acts as potentially relevant to dark tourists (see also under Amritsar
!). This could include the 2008 co-ordinated bombing and shooting attacks in Mumbai
. One target was the luxury Taj Mahal Hotel where allegedly you can still see bullet holes from the final stand-off. But as Mumbai was too far off the rest of my itinerary I did not go there on this occasion.
The same applies to the site of one of the worst natural disasters of recent times (other than the 2004 tsunami – see under Tranquebar
), namely the devastating 2001 Bhuj earthquake
in remote Gujarat (where there is a memorial park dedicated to the victims).
I also contemplated trying to see the infamous ship-breaking yard
on the south-east coast of Gujarat. You may have seen some of the infernal images of such sites in documentaries or the feature-length film “Workingman's Death” (those ship-breaking scenes were shot in Gadani, Pakistan, though). Chittagong in Bangladesh
is another infamous example (especially for the lack of worker security, resulting in frequent serious accidents). Having seen such images on TV and on the Internet I was craving to behold with my own eyes the sight of huge supertankers deliberately beached on the seafront and then dismantled bit by bit. Alang was in a draft itinerary for a while until I was informed that apparently “the military has taken over the site” and visits were no longer possible. Shame, but what can you do ...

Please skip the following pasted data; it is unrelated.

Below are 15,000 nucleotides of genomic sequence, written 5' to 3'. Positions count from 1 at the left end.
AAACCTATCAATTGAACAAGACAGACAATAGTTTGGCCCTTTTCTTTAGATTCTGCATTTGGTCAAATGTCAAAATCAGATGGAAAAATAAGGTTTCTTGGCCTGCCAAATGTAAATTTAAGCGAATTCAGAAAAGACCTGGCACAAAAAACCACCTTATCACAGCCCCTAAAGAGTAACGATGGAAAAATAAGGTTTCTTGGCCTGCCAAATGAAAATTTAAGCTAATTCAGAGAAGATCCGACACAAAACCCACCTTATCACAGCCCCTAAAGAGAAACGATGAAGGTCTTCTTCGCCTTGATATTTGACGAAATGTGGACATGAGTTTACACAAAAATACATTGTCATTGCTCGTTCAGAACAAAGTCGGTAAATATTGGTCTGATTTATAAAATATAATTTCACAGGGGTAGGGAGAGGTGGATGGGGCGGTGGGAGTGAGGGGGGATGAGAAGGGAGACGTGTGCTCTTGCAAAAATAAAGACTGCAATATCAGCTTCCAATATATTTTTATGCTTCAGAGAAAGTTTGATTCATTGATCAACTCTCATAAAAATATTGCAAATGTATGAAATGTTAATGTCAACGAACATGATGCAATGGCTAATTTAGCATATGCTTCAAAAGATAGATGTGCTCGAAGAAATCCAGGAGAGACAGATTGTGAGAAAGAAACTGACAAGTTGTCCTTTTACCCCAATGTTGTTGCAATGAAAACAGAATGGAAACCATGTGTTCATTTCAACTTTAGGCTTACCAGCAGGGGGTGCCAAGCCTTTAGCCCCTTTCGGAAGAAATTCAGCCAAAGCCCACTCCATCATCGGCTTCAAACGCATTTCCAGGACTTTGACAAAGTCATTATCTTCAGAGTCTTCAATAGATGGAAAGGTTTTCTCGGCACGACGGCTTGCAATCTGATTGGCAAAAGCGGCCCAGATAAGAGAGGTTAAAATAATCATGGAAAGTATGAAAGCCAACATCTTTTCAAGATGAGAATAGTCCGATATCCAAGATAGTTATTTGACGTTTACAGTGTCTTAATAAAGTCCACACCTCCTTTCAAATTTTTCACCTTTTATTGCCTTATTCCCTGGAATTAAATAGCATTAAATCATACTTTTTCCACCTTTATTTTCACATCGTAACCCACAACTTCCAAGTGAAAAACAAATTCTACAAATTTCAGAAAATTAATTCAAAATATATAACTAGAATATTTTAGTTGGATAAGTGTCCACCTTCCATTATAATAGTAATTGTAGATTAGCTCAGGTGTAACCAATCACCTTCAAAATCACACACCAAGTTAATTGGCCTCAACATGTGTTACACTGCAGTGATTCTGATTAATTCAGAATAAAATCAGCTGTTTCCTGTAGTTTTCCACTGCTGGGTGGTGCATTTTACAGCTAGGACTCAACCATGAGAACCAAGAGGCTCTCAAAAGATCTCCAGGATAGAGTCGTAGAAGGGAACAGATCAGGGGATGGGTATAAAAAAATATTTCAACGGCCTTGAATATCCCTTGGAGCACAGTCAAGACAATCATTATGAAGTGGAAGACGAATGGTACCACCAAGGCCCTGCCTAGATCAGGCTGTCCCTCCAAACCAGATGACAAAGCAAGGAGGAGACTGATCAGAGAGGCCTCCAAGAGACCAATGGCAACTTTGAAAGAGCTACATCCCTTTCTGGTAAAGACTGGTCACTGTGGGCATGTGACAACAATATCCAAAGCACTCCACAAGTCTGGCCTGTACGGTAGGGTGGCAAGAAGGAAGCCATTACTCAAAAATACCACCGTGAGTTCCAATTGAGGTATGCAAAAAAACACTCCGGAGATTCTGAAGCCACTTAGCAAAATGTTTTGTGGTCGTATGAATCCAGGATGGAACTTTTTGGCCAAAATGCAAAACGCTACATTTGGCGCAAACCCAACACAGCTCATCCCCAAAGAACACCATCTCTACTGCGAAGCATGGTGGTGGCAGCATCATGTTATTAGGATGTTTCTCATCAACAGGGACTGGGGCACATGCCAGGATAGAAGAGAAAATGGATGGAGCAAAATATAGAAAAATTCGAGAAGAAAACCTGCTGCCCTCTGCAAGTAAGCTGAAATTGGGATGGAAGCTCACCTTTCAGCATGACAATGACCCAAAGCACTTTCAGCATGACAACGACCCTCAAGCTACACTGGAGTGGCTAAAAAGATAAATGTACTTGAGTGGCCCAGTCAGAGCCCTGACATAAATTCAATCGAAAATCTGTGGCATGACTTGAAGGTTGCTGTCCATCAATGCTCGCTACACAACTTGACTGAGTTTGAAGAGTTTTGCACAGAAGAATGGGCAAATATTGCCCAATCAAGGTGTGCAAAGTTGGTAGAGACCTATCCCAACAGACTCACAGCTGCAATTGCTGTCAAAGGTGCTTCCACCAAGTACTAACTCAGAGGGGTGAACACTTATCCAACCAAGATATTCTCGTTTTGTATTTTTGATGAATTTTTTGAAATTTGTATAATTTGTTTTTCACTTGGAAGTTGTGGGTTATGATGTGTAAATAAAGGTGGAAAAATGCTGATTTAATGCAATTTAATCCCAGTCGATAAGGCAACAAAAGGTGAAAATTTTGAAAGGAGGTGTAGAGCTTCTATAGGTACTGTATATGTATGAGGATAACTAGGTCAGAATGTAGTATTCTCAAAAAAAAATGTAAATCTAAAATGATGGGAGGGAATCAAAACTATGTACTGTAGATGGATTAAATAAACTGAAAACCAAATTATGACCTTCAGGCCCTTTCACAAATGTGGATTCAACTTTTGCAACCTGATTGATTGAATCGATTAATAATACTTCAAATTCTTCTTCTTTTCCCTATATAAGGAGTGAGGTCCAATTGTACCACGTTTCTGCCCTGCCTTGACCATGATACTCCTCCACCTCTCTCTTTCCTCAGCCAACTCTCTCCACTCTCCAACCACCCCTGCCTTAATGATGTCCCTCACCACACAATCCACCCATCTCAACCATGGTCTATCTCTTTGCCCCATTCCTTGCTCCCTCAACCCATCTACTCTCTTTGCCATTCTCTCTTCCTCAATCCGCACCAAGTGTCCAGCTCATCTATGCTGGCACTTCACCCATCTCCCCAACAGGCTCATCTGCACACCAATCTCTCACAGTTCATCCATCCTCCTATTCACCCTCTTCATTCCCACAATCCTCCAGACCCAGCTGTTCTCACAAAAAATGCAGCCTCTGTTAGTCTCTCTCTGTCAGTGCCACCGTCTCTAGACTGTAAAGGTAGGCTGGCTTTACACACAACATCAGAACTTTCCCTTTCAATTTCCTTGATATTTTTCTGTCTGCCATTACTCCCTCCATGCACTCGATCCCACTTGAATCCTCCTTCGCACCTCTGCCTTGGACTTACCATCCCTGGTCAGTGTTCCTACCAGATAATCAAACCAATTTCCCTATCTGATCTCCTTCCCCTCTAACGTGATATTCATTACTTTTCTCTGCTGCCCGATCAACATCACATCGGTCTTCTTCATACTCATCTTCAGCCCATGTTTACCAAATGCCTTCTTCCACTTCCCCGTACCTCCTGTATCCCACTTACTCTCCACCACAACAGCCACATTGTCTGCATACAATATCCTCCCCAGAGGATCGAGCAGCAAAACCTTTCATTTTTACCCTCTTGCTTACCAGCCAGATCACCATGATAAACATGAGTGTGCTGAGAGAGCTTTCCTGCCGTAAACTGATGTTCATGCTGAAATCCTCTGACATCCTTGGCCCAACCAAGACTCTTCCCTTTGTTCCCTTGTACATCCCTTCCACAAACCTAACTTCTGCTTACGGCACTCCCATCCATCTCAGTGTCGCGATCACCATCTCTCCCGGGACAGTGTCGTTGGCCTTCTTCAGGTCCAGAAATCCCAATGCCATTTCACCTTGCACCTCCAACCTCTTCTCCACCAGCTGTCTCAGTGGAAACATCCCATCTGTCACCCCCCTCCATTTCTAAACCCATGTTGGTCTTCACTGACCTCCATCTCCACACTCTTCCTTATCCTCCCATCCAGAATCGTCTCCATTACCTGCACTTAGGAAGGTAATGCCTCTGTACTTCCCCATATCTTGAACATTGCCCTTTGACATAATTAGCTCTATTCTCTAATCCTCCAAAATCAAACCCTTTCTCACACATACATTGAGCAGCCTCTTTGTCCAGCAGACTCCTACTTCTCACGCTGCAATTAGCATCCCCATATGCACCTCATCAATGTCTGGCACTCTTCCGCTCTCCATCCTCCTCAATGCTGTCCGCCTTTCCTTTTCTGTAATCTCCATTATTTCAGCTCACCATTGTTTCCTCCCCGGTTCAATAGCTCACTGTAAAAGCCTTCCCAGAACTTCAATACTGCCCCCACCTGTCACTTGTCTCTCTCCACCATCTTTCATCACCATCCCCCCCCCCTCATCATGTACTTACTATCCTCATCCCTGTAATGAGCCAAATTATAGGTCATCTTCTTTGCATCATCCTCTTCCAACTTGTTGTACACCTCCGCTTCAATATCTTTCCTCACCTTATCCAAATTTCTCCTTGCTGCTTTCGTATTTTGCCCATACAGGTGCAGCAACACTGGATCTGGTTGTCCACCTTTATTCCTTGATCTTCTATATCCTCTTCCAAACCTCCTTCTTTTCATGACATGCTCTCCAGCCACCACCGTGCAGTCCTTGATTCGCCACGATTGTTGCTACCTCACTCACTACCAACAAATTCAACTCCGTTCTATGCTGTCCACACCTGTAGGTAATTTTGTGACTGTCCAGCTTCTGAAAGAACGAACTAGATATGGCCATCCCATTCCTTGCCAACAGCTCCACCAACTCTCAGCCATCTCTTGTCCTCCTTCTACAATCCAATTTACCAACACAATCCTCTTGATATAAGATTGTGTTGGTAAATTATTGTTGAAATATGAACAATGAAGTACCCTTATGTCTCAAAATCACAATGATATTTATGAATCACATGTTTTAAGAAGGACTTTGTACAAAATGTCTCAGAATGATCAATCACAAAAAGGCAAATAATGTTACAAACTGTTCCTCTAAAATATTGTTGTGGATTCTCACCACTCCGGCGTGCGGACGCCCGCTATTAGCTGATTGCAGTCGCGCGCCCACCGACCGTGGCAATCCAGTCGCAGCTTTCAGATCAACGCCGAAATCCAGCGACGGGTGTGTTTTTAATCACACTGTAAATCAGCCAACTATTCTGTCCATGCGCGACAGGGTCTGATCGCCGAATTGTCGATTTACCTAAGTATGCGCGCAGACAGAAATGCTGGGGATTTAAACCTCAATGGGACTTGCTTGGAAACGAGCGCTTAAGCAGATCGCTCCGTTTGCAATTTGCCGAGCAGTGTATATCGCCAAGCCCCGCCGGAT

Similarly I was advised against visiting the equally apocalyptic-looking sites of the coal fires
) at Jharia
near Dhanbad north-west of Kolkata. In this case it was taken out of the itinerary for security reasons (the risk of muggings of foreigners in this allegedly Mafia-controlled area). Because that wasn't possible I also didn't go to Kolkata
, so I didn't see the memorial to the legendary Black Hole
in that city either (it commemorates a dungeon that British colonialists were thrown into in the late 18th century, so it's not all that relevant as a dark-tourism site today).
What I never even contemplated visiting was a slum – I am aware that there are some people who consider “slum tourism”
part of dark tourism, while others argue, and I think convincingly, that this is something altogether different and should be kept conceptually separate (see also here